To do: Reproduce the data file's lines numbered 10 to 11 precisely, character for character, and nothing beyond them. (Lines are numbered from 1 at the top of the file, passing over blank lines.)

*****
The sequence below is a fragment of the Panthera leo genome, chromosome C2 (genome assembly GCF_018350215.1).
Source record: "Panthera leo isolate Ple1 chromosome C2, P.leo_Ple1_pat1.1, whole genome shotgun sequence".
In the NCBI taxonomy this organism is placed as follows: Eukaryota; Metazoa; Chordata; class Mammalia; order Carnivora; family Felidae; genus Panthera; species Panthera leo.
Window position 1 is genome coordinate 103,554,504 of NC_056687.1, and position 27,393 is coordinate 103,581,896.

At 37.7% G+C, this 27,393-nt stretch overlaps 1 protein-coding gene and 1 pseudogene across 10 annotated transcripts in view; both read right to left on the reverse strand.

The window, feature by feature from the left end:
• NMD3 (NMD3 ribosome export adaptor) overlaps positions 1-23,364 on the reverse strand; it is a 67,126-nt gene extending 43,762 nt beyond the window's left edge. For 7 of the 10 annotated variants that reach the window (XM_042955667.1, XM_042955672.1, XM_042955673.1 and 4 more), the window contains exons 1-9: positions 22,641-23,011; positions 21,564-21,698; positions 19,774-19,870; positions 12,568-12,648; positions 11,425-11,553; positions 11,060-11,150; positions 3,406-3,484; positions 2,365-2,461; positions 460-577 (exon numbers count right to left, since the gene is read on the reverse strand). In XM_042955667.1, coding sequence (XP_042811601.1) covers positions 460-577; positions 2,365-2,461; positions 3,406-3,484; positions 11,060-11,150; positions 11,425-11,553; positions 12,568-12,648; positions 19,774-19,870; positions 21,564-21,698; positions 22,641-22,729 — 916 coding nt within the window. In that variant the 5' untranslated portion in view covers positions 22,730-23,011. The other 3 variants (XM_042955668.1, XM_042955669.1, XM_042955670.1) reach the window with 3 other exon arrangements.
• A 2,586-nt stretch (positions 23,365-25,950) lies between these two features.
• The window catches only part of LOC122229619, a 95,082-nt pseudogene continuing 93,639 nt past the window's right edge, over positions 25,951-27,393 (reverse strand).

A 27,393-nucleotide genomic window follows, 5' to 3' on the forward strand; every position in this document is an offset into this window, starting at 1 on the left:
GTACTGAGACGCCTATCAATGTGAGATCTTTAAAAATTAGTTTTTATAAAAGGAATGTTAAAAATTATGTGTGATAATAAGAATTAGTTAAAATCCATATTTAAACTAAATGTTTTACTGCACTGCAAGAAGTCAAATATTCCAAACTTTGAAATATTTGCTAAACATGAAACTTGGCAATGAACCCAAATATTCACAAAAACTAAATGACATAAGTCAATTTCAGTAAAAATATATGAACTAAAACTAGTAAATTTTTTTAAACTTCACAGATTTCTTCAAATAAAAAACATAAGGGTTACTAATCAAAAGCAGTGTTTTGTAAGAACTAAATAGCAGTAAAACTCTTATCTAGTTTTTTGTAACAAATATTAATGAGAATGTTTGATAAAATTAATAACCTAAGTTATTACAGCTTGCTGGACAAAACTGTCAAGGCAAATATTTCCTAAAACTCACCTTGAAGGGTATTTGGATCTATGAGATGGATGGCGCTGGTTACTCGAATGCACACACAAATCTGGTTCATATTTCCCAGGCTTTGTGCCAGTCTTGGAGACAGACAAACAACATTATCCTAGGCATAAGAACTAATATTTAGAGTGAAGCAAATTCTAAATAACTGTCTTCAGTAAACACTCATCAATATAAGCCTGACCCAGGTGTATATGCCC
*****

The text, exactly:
A 27,393-nucleotide genomic window follows, 5' to 3' on the forward strand; every position in this document is an offset into this window, starting at 1 on the left:
GTACTGAGACGCCTATCAATGTGAGATCTTTAAAAATTAGTTTTTATAAAAGGAATGTTAAAAATTATGTGTGATAATAAGAATTAGTTAAAATCCATATTTAAACTAAATGTTTTACTGCACTGCAAGAAGTCAAATATTCCAAACTTTGAAATATTTGCTAAACATGAAACTTGGCAATGAACCCAAATATTCACAAAAACTAAATGACATAAGTCAATTTCAGTAAAAATATATGAACTAAAACTAGTAAATTTTTTTAAACTTCACAGATTTCTTCAAATAAAAAACATAAGGGTTACTAATCAAAAGCAGTGTTTTGTAAGAACTAAATAGCAGTAAAACTCTTATCTAGTTTTTTGTAACAAATATTAATGAGAATGTTTGATAAAATTAATAACCTAAGTTATTACAGCTTGCTGGACAAAACTGTCAAGGCAAATATTTCCTAAAACTCACCTTGAAGGGTATTTGGATCTATGAGATGGATGGCGCTGGTTACTCGAATGCACACACAAATCTGGTTCATATTTCCCAGGCTTTGTGCCAGTCTTGGAGACAGACAAACAACATTATCCTAGGCATAAGAACTAATATTTAGAGTGAAGCAAATTCTAAATAACTGTCTTCAGTAAACACTCATCAATATAAGCCTGACCCAGGTGTATATGCCC